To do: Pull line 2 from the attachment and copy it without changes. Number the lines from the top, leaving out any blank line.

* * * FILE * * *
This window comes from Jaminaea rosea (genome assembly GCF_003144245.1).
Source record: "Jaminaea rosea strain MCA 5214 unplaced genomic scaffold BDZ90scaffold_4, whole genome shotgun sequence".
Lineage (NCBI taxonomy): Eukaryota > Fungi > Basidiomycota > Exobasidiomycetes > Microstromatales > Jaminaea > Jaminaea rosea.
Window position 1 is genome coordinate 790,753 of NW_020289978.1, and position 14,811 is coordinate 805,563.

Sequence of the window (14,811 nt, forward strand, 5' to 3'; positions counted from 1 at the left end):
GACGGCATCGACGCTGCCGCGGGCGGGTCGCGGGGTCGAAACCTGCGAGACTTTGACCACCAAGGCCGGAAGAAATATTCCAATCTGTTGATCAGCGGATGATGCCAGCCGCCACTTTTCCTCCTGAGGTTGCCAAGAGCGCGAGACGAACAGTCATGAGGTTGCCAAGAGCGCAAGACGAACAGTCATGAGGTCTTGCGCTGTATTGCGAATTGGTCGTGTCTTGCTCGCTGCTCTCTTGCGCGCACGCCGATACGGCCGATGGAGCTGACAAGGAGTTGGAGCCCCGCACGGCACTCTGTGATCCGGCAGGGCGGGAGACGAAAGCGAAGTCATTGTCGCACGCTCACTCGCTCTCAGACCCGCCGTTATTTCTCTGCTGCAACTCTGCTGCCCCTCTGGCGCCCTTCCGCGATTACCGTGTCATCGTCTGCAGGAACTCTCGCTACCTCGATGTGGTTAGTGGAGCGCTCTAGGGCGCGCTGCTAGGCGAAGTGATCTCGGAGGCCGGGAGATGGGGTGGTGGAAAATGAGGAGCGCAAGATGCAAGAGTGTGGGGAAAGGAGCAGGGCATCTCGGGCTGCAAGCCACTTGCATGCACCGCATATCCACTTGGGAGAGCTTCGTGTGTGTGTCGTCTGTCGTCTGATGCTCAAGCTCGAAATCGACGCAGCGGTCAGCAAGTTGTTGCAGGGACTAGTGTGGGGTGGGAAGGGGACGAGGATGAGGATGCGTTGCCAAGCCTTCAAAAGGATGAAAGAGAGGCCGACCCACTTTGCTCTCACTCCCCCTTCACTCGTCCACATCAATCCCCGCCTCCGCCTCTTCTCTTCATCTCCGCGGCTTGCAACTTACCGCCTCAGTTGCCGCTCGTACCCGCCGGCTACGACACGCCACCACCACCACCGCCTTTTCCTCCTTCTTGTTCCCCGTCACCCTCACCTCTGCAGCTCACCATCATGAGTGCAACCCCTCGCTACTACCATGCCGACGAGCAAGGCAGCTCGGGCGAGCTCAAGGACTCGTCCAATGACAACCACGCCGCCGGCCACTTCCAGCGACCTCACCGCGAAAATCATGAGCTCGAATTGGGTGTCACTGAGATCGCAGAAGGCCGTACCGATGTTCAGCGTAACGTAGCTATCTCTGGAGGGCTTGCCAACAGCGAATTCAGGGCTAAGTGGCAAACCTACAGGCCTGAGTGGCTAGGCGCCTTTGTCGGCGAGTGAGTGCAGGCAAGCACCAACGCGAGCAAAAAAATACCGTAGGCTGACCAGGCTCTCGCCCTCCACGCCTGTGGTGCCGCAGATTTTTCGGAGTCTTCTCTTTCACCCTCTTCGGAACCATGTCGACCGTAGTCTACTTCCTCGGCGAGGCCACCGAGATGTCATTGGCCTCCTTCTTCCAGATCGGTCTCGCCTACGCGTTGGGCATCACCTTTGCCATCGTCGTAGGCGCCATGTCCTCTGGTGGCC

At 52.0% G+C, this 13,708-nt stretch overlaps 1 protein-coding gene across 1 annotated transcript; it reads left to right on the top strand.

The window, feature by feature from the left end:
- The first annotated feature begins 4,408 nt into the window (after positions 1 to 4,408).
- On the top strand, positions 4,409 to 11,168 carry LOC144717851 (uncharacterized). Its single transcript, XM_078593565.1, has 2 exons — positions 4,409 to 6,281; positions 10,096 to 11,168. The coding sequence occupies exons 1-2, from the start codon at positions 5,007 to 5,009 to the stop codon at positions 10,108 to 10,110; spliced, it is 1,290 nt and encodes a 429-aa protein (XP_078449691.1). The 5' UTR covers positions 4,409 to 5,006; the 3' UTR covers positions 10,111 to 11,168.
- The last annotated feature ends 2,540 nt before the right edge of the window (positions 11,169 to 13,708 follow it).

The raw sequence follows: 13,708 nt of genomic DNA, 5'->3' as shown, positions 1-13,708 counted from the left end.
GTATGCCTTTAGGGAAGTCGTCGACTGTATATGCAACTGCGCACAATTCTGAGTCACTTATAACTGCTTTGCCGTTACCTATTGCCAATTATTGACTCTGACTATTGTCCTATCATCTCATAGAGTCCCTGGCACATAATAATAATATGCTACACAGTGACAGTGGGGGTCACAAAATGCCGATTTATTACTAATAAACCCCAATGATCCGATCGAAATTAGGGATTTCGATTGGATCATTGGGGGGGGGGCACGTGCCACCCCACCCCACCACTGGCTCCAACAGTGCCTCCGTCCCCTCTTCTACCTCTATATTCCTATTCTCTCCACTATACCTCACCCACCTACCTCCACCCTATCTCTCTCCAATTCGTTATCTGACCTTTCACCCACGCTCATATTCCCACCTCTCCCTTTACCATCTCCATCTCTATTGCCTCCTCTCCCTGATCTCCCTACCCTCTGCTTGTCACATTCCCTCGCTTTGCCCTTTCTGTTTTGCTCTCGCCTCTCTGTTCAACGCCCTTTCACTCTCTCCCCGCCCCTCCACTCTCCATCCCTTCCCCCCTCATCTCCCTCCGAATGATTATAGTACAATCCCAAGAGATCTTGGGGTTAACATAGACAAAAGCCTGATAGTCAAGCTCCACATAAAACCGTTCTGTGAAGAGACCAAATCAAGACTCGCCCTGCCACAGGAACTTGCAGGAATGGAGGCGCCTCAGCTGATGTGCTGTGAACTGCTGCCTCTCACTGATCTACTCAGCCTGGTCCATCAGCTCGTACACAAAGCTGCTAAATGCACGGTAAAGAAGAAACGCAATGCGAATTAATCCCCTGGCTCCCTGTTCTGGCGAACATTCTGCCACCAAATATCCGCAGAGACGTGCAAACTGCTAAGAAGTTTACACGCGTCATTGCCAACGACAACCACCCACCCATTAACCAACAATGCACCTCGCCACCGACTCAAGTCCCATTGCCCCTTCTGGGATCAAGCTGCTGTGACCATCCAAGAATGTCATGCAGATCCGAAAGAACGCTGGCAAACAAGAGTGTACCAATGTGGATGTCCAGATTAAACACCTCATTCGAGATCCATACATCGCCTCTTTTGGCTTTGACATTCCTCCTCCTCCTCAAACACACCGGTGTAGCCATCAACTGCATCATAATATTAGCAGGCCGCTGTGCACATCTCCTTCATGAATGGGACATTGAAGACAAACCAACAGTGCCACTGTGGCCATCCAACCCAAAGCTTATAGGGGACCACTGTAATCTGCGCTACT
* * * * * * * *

Source record: "Jaminaea rosea strain MCA 5214 unplaced genomic scaffold BDZ90scaffold_4, whole genome shotgun sequence".